# Locally Weighted Linear Regression in Python

In this tutorial, we will discuss a special form of linear regression – locally weighted linear regression in Python. We will go through the simple Linear Regression concepts at first, and then advance onto locally weighted linear regression concepts. Finally, we will see how to code this particular algorithm in Python.

## Simple Linear Regression

Linear Regression is one of the most popular and basic algorithms of Machine Learning. It is used to predict numerical data. It depicts a relationship between a dependent variable (generally called as ‘x’) on an independent variable ( generally called as ‘y’). The general equation for Linear Regression is,

y = β0 + β1*x + ε

## Why we need Locally Weighted Linear Regression?

Linear Regression works accurately only on data has a linear relationship between them. In cases where the independent variable is not linearly related to the dependent variable we cannot use simple Linear Regression, hence we resort to Locally Weighted Linear Regression (LWLR).

## Locally Weighted Linear Regression Principle

It is a very simple algorithm with only a few modifications from Linear Regression. The algorithm is as follows :

• assign different weights to the training data
• assign bigger weights to the data points that are closer to the data we are trying to predict

In LWLR, we do not split the dataset into training and test data. We use the entire dataset at once and hence this takes a lot of time, space and computational exercise.

## Kernel Smoothing

We use Kernel Smoothing to find out the weights to be assigned to the training data. This is much like the Gaussian Kernel but offers a “bell-shaped kernel”. It uses the following formula :

D = a * e ^ – (||X-X0||/(2c^2))

• We find a weight matrix for each training input X. The weight matrix is always a diagonal matrix.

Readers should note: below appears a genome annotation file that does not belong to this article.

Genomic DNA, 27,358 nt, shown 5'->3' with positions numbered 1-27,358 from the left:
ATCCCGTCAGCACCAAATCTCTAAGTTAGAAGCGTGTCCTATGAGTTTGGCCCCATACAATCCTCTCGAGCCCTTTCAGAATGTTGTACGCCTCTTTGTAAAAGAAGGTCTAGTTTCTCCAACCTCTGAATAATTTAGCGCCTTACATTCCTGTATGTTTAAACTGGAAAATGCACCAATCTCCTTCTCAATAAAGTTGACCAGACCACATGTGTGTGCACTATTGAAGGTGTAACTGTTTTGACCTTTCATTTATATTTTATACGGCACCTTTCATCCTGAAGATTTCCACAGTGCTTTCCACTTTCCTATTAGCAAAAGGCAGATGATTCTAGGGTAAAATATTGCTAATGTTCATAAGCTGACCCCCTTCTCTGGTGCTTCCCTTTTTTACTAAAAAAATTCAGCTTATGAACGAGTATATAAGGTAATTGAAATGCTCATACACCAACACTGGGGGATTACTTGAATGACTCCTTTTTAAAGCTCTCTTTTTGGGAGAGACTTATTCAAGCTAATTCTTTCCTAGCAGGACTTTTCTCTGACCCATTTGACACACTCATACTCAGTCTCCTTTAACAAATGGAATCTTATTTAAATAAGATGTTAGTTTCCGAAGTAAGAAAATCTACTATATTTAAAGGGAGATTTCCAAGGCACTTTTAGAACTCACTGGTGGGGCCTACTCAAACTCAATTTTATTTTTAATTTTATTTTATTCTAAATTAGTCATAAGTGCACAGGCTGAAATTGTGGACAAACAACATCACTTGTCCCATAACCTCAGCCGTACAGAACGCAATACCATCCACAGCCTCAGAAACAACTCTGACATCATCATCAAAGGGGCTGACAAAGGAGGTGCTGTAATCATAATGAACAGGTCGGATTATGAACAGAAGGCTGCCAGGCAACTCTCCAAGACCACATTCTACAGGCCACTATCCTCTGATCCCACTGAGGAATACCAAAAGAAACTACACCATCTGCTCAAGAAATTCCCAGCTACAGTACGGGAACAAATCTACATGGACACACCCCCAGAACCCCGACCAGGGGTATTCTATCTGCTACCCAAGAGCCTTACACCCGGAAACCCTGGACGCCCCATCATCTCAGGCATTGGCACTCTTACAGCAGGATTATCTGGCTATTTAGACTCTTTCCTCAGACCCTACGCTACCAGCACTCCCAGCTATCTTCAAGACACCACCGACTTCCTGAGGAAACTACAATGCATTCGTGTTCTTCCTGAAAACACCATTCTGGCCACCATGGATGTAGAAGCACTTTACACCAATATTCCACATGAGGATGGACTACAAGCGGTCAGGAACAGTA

• The weight decreases as the distance between the predicting data and the training data.

## Predicting the Results

We use the following formula to find out the values of the dependent variables :

β = ((x’*w*x)^-1 ) * x’ * w * y

y =  β * x0

## LWLR in Python

```import numpy as np
import pandas as pd
import matplotlib.pyplot as plt

# kernel smoothing function
def kernel(point, xmat, k):
m,n = np.shape(xmat)
weights = np.mat(np.eye((m)))

for j in range(m):
diff = point - X[j]
weights[j, j] = np.exp(diff * diff.T / (-2.0 * k**2))

return weights

# function to return local weight of eah traiining example
def localWeight(point, xmat, ymat, k):
wt = kernel(point, xmat, k)
W = (X.T * (wt*X)).I * (X.T * wt * ymat.T)
return W

# root function that drives the algorithm
def localWeightRegression(xmat, ymat, k):
m,n = np.shape(xmat)
ypred = np.zeros(m)

for i in range(m):
ypred[i] = xmat[i] * localWeight(xmat[i], xmat, ymat, k)

return ypred

#import data

# place them in suitable data types
colA = np.array(data.total_bill)
colB = np.array(data.tip)

mcolA = np.mat(colA)
mcolB = np.mat(colB)

m = np.shape(mcolB)
one = np.ones((1, m), dtype = int)

# horizontal stacking
X = np.hstack((one.T, mcolA.T))
print(X.shape)

# predicting values using LWLR
ypred = localWeightRegression(X, mcolB, 0.8)

# plotting the predicted graph
xsort = X.copy()
xsort.sort(axis=0)
plt.scatter(colA, colB, color='blue')
plt.plot(xsort[:, 1], ypred[X[:, 1].argsort(0)], color='yellow', linewidth=5)
plt.xlabel('Total Bill')
plt.ylabel('Tip')
plt.show()```